Gray Lady sings the blues
It occurred to me today that the folks at the NY Times may in fact be suffering from depression, and I mean that in the clinical sense.
Why the sudden diagnosis? Well, Captain's Quarters alerted me to this editorial about the Iraqi constitutional compromise in today's NY Times (for contrast, compare the Times's take on the matter with the elation of Iraqi blogger Mohammed at Iraq the Model).
As Captain Ed points out, with only a little hyperbole:
Each paragraph [of the editorial] starts out with some gloomy statement on what the Times sees as reality. Each statement relates back to American efforts to create this democratic environment, either directly or indirectly...
The torturous process of actually saying something meaningful about the Iraqi agreement on a new constitution in the days ahead of the vote grinds on through eight paragraphs written in this stultifying prose, as like a bad pop song with an unrelenting, unchanging bass line. It takes that long for the Times to admit that the developments this week give greater hope for unity after the plebescite and for greater Sunni participation in democracy thereafter. The editorial approaches masterpiece status for sour grapes and for burying the lede. Even its title, "A Flicker Of Hope In Iraq", makes this major step forward seem little more than a mere footnote in an encyclopedia of misery.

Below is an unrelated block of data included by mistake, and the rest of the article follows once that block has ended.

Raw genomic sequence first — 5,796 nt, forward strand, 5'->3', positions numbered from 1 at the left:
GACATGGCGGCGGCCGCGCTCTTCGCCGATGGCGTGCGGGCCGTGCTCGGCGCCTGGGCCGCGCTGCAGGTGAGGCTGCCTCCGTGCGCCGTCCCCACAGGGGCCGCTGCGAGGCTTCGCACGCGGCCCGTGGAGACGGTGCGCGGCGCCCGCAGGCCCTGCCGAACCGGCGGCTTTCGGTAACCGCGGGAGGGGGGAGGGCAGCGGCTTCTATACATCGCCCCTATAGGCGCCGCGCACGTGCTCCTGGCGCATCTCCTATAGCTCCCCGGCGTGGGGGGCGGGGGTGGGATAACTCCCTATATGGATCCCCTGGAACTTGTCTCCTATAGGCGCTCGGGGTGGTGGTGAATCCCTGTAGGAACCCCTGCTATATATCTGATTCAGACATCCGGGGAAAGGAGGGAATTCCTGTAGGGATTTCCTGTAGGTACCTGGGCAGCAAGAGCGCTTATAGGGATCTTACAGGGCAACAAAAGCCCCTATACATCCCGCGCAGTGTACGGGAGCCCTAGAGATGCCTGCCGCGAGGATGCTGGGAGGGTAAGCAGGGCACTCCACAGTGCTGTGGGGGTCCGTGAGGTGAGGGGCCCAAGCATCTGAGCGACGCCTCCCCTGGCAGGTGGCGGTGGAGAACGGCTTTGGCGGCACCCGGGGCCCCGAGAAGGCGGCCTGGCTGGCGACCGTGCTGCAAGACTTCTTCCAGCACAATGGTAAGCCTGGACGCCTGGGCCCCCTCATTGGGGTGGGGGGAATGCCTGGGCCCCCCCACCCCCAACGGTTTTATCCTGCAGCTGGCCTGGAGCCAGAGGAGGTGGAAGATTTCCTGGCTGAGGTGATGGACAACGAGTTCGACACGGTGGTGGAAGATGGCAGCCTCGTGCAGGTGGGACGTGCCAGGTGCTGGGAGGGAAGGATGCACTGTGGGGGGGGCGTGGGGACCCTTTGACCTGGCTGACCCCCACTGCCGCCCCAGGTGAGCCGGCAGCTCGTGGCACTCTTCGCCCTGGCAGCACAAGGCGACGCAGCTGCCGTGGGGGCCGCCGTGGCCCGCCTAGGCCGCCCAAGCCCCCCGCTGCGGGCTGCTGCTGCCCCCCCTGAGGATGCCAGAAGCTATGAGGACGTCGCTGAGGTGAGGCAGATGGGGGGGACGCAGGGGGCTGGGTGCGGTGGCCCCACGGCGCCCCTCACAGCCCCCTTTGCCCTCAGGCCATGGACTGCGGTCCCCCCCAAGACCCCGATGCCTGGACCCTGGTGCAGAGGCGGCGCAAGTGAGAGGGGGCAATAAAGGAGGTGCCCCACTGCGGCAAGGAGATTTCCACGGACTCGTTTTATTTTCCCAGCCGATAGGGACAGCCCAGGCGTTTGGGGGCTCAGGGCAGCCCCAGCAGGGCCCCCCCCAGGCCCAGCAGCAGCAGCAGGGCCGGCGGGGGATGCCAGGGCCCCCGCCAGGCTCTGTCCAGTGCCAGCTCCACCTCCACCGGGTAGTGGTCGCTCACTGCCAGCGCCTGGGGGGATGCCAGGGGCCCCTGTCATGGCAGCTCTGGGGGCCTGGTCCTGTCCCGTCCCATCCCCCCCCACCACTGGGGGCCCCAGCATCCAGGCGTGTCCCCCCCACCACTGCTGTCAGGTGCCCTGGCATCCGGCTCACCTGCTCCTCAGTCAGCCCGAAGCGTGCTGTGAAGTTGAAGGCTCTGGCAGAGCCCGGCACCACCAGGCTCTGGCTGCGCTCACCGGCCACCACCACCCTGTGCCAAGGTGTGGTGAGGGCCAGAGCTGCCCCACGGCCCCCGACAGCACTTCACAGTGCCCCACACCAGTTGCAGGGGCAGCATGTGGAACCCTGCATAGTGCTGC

"A footnote in an encyclopedia of misery." Reading this, I had one of those sudden insights that seem to make what was formerly murky as clear as day: the entire editorial staff of the Times is clinically depressed. For here is exactly the sort of behavior one would expect from a depressed person: the inability to take pleasure in even good news, the constant "yes-butting" that negates anything positive before it can sink in or be savored. One can almost see the sad, heavy eyes of the writer, and hear the droning voice with its flat affect.
And now I also see the Times's constant ignoring of the good news from Iraq in a different light. It's another symptom of depression.
Oh, I know what those of you who still like the Gray Lady will say: they're just being judicious and cautious, and rightly so. And indeed caution is in order. But I think the Times has a track record of going way beyond caution, into a gloom that can hardly be dispelled by facts.
It seems that lately I've been prescribing meds without a license. But I have yet another suggestion along those lines for those at the Times: perhaps a trial of SSRIs might be in order.
It could make that hope become a tad more than a flicker. Just a thought.